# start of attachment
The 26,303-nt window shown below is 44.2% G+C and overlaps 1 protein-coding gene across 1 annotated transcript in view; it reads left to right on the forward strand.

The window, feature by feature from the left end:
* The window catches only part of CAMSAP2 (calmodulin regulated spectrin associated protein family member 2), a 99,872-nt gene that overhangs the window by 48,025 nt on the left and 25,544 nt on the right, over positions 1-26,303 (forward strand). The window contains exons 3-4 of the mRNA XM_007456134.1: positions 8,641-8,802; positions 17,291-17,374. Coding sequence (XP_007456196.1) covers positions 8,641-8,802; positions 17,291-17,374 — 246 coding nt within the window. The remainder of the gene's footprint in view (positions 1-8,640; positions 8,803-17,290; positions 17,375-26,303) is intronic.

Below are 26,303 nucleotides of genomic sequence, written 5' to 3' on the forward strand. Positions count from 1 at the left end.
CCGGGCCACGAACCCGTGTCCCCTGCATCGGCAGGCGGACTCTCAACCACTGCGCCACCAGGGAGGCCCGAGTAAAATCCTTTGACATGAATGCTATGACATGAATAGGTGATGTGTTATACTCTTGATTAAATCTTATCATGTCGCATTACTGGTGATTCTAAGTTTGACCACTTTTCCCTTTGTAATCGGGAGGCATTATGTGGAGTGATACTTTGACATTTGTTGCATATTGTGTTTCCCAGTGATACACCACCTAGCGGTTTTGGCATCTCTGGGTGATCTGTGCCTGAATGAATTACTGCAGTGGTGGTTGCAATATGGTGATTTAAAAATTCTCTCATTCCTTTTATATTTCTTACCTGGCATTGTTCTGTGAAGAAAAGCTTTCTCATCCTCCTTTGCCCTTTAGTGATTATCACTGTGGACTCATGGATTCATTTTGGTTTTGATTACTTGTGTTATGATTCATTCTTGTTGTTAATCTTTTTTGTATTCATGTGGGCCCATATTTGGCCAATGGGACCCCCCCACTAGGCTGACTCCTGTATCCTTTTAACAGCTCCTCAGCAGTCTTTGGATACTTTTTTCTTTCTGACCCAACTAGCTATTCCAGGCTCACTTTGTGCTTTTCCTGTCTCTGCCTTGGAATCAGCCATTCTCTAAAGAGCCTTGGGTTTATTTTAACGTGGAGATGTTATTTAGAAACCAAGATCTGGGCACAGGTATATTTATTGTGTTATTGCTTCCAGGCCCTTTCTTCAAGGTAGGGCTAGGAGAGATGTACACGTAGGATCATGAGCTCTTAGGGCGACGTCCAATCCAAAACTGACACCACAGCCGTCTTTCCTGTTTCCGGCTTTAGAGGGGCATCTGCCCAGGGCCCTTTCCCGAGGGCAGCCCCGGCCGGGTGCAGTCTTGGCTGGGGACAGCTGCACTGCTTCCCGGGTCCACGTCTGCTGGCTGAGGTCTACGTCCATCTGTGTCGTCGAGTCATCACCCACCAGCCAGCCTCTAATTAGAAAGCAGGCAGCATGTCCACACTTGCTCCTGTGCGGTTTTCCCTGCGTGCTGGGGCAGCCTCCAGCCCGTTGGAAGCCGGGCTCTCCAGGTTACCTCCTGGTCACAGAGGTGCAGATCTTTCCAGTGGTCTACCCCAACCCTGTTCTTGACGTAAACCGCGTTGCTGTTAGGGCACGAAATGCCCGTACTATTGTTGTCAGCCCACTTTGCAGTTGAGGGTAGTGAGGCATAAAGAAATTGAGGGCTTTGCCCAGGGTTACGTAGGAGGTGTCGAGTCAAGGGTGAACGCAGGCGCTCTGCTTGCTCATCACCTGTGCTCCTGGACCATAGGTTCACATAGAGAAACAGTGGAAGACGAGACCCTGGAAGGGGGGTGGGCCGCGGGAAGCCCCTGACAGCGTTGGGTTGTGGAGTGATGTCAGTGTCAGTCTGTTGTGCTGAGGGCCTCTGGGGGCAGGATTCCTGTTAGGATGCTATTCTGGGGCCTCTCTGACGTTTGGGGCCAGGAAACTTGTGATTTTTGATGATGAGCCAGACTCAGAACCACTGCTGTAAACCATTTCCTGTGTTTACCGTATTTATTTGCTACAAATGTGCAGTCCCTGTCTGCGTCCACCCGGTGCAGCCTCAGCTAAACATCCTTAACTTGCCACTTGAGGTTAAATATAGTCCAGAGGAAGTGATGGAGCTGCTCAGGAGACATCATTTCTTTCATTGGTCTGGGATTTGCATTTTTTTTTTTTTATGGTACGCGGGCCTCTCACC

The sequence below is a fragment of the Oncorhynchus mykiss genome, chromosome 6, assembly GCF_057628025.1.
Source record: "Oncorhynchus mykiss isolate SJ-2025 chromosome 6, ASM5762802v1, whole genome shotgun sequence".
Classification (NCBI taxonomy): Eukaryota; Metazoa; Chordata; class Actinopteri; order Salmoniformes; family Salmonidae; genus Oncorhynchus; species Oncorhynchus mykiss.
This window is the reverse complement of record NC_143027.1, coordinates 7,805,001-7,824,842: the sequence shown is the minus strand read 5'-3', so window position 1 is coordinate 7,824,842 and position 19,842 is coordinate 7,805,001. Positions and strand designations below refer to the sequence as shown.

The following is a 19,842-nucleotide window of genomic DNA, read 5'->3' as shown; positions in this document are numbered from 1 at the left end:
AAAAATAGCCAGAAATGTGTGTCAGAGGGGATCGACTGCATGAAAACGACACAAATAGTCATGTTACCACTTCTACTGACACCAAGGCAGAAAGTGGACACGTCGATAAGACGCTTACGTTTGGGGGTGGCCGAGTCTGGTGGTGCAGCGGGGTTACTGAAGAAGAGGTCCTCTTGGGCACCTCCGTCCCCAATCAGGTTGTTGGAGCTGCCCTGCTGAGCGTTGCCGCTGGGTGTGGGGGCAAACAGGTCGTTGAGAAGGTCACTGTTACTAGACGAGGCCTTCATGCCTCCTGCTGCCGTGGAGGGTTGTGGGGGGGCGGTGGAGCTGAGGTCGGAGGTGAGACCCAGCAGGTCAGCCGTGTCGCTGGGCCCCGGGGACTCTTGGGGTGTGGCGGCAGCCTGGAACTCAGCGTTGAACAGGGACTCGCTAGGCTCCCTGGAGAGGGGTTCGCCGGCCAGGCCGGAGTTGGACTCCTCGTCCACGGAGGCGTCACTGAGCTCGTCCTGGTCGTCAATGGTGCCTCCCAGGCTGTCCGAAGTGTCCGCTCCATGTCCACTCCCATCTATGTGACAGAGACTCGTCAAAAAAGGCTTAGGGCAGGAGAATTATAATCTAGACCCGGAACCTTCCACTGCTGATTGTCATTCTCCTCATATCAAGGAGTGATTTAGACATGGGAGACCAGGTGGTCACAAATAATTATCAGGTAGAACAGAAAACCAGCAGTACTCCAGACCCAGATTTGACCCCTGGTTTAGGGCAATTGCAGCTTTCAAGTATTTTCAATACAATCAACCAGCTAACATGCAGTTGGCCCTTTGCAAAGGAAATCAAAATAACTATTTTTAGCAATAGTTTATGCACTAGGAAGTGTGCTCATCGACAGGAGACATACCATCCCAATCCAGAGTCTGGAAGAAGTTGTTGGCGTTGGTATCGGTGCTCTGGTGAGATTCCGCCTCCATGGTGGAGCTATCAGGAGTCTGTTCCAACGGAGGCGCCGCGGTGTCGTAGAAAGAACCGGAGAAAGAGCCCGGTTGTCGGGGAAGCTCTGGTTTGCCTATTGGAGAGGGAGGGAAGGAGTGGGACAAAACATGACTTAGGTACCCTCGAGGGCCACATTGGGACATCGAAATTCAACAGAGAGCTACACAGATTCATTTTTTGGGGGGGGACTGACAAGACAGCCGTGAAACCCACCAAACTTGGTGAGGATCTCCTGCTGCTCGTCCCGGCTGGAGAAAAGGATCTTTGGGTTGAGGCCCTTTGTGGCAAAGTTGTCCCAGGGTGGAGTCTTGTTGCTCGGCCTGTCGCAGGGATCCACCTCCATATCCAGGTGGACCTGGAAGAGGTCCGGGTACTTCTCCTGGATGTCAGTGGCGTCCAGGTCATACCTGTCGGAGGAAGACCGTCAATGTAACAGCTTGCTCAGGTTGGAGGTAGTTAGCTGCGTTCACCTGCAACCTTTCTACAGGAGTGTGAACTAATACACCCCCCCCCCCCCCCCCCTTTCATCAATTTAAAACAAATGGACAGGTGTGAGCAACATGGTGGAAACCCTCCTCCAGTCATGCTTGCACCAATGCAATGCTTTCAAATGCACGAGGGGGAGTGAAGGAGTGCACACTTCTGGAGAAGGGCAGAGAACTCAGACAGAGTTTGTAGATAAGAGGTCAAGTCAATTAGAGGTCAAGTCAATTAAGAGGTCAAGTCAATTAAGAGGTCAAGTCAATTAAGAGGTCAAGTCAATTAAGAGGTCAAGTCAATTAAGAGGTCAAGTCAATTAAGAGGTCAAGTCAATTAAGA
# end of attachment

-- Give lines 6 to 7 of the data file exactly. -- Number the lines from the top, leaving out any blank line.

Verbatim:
The sequence below is a fragment of the Oncorhynchus mykiss genome, chromosome 6, assembly GCF_057628025.1.
Source record: "Oncorhynchus mykiss isolate SJ-2025 chromosome 6, ASM5762802v1, whole genome shotgun sequence".